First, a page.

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专栏 - 向Anne提问

如何在面试时使用平板电脑

Anne Fisher 2014年07月29日

Anne Fisher为《财富》杂志《向Anne提问》的专栏作者,这个职场专栏始于1996年,帮助读者适应经济的兴衰起落、行业转换,以及工作中面临的各种困惑。
在与潜在雇主见面时,是否应该携带电子设备?科技已悄然改变了某些规则。面试事实上就是交换信息的过程,有大量信息可以轻松在线获得,为什么不加以利用吗?

    亲爱的安妮:请帮我们解决一个争论。我和一个朋友都在找新工作。我参加过许多次面试,每次,我都会把手机、笔记本电脑等留在汽车里。我认为,带着这些设备参加面试,会给人留下粗鲁和不专业的印象,你没有切断任何潜在干扰,看起似乎对与面试官交流不太感兴趣。

    但我的朋友却说,这是一种老观念。他认为,带手机参加面试是可以接受的,因为你可能正在等一个重要电话(来自办公室:我们都是项目经理),前提是事先向面试官解释一下,自己可能不得不随身携带手机。我俩谁的看法对?——C.C

    亲爱的C.C.:你是正确的,但有一点例外。沟通培训公司Communispond的CEO比尔•罗森塔尔表示:“面试是一个人或多个人尝试了解求职者的过程。”因此,尽管不断查看手机已经成为一种司空见惯的现象(最近一项研究发现,管理者每天查看智能手机的次数为平均45次),“但在面试过程中开着手机仍是一种无礼的行为,更不用说接电话了。”提前说明自己在等一个重要电话,并表示歉意,或许会有一点点帮助。但也可能于事无补。

    但平板设备却是另外一回事。罗森塔尔说道:“使用平板设备,可以让求职者变得更强大,给面试官留下更深刻的印象。因为面试事实上就是交换信息的过程,有大量信息可以轻松在线获得,为什么不加以利用吗?”一图抵千言。例如,如果你是一名网页设计师,向面试官展示自己设计的网站,比尝试用语言去描述它,更有意义。

    罗森塔尔表示:“不论你来自哪个领域,平板设备都可以为你提供支持,帮助你传达信息。你可以使用一个图表解释你实现某个目标的过程,或通过条形图,跟踪上一个项目的结果。你还可以展示照片。”

    他补充道,唯一的限制,“是信息的相关性。首先要确定希望面试官了解哪些与自己的工作有关的信息。你要将自己展示为一名有团队精神的人、团队领导者、善于解决问题的人,还是创新者、收入创造者?求职者只要明确了自我定位,就可以确定或创造一些展示内容,为自己所说的话提供支持。”

    当然,求职者也可以使用笔记本电脑,但平板设备更合适,因为它更小,因此“更容易来回传递。鼓励面试官触摸和滑动信息,这比干坐在那里说话更生动,也更有趣。如果面试官不止一人,他们可以传阅观看。”

    面试时使用平板设备有几个要点:首先,将平板设备放在“方便拿但不引人注目的地方。除非它可以帮助你回答一个问题或证明一个论点,否则不要拿出来,而且要征求面试官的同意,”罗森塔尔建议,“在谈话过程中找机会说:‘我可以给您看一下……’”然后,让面试官有机会在你开始解释之前,查看一下你提到的内容。在你表述时,眼睛要看着面试官,而不是屏幕。

    Dear Annie:Please settle a disagreement. A friend and I are both looking for new jobs right now, and I’ve been on a few interviews where I’ve left my cell phone, laptop, etc., in my car. I think bringing devices to an interview makes you look rude and unprofessional, as if you’re not interested enough in the discussion to cut out any possible distractions.

    My friend says that’s an old-school attitude. He thinks it’s fine to bring a cell phone to an interview if you are expecting an important call (from the office: we’re both project managers), as long as you explain ahead of time that you may have to take it. Who is right? —Curious in Cleveland

    Dear C.C.: You are, with one major exception. “An interview is one or more people trying to get to know you,” says Bill Rosenthal, CEO of communications coaching firm Communispond. So, even though constantly checking a phone has become commonplace (one recent study found that managers look at their smartphones an average of 45 times a day), “it’s still rude to leave your phone turned on, let alone answer it, during an interview.” An apology beforehand for having to take an important call may help a little. Or it may not.

    Tablets, on the other hand, are a different story. “Using a tablet can help make you a stronger and more memorable candidate,” says Rosenthal. “Since the interview is about exchanging information, and so much of it is easily available online, why not take advantage of that?” A picture is worth a thousand words. If you’re a web designer, for instance, showing an interviewer the sites you’ve done, instead of trying to describe them, makes loads of sense.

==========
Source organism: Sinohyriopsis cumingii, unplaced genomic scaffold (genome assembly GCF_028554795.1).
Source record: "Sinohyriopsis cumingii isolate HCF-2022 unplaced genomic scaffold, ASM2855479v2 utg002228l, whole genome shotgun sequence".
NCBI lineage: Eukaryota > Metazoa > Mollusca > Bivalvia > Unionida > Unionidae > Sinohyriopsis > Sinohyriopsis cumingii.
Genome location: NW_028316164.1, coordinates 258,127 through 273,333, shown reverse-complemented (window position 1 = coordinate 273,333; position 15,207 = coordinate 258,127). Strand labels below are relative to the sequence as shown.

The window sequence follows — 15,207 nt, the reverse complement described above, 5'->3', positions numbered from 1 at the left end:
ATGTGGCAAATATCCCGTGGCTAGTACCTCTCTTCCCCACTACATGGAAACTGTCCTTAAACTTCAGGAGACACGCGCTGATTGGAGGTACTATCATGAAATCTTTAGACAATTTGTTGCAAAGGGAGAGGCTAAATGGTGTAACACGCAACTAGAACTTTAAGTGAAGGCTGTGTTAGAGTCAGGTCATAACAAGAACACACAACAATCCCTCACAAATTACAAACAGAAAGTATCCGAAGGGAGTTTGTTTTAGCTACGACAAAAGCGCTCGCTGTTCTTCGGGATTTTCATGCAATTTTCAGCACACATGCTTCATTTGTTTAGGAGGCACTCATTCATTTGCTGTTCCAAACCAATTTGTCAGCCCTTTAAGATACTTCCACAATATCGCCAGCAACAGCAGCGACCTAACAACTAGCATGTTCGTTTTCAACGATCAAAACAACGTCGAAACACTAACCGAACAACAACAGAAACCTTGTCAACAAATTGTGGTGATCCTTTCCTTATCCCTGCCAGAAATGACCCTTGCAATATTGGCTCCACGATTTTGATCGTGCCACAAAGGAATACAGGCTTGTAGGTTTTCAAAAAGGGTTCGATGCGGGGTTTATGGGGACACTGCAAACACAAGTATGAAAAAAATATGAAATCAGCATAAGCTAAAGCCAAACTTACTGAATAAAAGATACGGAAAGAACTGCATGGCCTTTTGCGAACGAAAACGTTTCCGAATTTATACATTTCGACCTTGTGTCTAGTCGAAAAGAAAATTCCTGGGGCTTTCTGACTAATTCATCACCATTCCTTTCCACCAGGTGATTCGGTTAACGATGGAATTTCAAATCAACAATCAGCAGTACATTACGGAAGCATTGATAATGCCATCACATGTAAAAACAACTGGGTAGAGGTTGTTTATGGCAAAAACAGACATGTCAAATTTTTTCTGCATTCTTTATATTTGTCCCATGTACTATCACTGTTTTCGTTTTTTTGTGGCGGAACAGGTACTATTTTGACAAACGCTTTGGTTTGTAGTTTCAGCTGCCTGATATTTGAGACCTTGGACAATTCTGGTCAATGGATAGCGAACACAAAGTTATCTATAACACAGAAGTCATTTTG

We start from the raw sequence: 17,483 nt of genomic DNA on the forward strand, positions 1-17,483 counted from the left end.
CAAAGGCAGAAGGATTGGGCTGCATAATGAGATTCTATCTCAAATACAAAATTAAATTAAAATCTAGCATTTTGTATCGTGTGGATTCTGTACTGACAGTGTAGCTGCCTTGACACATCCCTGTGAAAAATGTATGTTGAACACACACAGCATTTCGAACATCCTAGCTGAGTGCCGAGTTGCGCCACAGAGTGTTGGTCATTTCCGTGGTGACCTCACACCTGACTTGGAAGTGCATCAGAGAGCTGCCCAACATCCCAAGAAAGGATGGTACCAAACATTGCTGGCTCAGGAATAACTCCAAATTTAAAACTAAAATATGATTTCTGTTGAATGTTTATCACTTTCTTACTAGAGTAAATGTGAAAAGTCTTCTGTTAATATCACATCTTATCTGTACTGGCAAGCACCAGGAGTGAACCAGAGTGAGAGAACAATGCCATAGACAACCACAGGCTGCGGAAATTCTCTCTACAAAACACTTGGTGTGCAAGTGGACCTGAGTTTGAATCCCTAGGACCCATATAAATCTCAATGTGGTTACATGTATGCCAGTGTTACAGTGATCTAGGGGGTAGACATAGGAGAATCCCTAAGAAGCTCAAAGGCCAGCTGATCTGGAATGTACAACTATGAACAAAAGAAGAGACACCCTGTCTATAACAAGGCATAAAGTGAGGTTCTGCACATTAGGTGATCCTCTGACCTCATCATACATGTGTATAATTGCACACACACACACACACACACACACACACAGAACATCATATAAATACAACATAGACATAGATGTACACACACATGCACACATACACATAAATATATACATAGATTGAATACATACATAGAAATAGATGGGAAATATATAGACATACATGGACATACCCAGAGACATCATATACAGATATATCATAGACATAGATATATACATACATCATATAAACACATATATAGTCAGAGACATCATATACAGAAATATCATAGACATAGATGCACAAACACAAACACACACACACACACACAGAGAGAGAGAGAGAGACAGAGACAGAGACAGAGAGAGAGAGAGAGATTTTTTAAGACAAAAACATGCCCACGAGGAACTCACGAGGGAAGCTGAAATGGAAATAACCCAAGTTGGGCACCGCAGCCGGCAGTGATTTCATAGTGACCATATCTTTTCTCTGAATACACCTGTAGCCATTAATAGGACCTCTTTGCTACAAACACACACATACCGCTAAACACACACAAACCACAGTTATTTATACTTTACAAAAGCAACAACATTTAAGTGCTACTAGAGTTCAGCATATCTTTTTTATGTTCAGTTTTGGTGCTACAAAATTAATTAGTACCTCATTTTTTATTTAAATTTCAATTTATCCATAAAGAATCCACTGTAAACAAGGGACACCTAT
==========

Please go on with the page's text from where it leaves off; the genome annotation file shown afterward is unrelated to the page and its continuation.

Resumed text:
“But no matter what field you’re in, a tablet can support what you’re trying to get across,” Rosenthal says. “You can show a diagram that illustrates the process you used to achieve a goal, or a bar chart that tracks the results of your last project. You can show photos.”

    The only limit, he adds, is “the relevance of the information. Start by identifying what you want the interviewer to know about your work. Are you presenting yourself as, perhaps, a team player, a team leader, a problem-solver, an innovator, or a revenue generator? Once you know how you want to position yourself, you can identify, or create, some displays that support what you’re saying.”

    Of course, you could use a laptop, but a tablet is better because it’s smaller, so “it’s easier to hand back and forth. Encourage the interviewer to touch and swipe the information, which is more active—and more interesting—than just sitting and talking,” Rosenthal says. “If you’re being interviewed by more than one person, they can pass it around.”

    A few points of tablet etiquette: First, keep the device “handy but unobtrusive. Don’t bring it out until it will help you to answer a question or make a point, and then ask if it’s okay to use it,” Rosenthal advises. If so, “look for opportunities to say, ‘I can show you…’ during the conversation.” Then, give the interviewer a chance to look at what you’re referring to, before you explain it. And, while you’re talking, keep your eyes on him or her, not on the screen.

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